Cable car crossing to cost TfL £6m in first year
- Credit: Archant
The cost of running cable cars across the Thames in east London could hit £6million in its first year.
Transport for London has shelled out almost £500,000 each month on the Emirates Air Line since it opened in June 2012.
Passenger numbers on the crossing, between Greenwich Peninsula and the Royal Docks, have fallen by around 80 per cent since the end of the Olympics. In December the cable car was used by around 20,000 passengers a week.
Just 301 people used the service on September 24, when high winds forced it to close for eight hours.
The number of cable car users fell from a peak of 180,804 during the Olympics to 34,885 in a sample taken during the week ending November 4.
The crossing cost £62.7m to build – with TfL still waiting to recoup all of its £15.5m outlay from sponsors Emirates and EU funding.
But a spokesperson for the organisation said the project would be financially neutral in the future.
- 1 Convicted: Forest Gate man plotted contract killing of Rotterdam blogger
- 2 Men from Newham and Bow among seven jailed in organised crime crackdown
- 3 Gallery: Hidden photos reveal London's East End in the 1960s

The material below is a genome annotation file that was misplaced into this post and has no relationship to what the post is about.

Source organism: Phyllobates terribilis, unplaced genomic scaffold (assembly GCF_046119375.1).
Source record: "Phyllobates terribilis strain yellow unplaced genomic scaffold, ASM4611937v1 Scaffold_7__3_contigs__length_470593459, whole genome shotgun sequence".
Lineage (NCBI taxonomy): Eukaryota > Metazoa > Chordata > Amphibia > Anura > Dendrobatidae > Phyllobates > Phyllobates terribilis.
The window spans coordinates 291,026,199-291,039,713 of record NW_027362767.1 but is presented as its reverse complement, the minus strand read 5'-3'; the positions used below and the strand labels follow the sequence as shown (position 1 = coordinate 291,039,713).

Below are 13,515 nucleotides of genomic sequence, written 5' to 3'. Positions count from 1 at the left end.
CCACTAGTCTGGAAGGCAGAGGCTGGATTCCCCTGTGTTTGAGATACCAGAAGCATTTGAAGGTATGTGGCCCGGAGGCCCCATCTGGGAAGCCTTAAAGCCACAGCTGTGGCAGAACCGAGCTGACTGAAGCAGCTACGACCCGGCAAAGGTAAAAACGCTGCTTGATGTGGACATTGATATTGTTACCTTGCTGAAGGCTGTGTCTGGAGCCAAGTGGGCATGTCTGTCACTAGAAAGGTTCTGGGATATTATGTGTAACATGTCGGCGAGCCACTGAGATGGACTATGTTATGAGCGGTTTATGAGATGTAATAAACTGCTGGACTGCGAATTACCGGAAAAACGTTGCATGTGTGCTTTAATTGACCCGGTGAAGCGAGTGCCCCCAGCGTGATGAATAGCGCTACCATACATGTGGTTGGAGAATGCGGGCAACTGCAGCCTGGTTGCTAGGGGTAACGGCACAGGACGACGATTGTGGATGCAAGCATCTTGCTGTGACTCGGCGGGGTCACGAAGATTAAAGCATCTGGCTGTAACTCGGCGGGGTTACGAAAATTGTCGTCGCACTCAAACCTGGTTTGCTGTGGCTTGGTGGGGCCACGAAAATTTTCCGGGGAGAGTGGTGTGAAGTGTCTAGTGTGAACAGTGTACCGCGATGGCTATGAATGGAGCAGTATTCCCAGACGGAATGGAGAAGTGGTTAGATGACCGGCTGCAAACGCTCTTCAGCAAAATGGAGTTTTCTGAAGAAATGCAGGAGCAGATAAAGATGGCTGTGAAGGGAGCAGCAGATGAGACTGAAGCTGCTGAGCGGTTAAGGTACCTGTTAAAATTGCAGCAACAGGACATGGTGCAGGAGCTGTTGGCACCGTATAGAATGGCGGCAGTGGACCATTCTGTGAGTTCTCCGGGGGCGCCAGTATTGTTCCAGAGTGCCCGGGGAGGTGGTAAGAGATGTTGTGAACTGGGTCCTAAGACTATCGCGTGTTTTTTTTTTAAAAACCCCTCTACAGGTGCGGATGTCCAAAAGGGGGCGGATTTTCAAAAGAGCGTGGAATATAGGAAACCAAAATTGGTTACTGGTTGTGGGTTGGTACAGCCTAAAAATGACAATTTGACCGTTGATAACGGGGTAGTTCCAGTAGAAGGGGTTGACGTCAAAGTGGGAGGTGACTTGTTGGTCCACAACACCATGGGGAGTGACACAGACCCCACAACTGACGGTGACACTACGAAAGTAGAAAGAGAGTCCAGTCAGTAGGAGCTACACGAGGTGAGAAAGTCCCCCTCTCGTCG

- 4 Motorcyclist, 19, died in hospital after A13 crash near Beckton flyover
- 5 New youth hub set for Stratford Park
- 6 Rail disruptions and roadworks in your area over the next week
- 7 Newham man among UK's 'most wanted fugitives' who may be hiding in Spain
- 8 New documentary on murders of women whose bodies were hidden in freezer
- 9 Jailed: Teen who inflicted life-changing injuries as he squirted acid in boy's face
- 10 'A kind, gentle man': Tributes to retired printworker and beloved father
“It is envisaged that revenue generated will, over time, cover all costs including the operating costs.
“The Emirates Air Line should make a modest surplus in the medium term and any surplus made will be reinvested into the transport network.”
The cable cars’ running costs were released following a freedom of information request.
The figures are likely to reginite criticism over the airline, which has been described as a “tourist attraction” with “pitiful” passenger numbers by leader of the London Assembly’s Liberal Democrat group Caroline Pidgeon.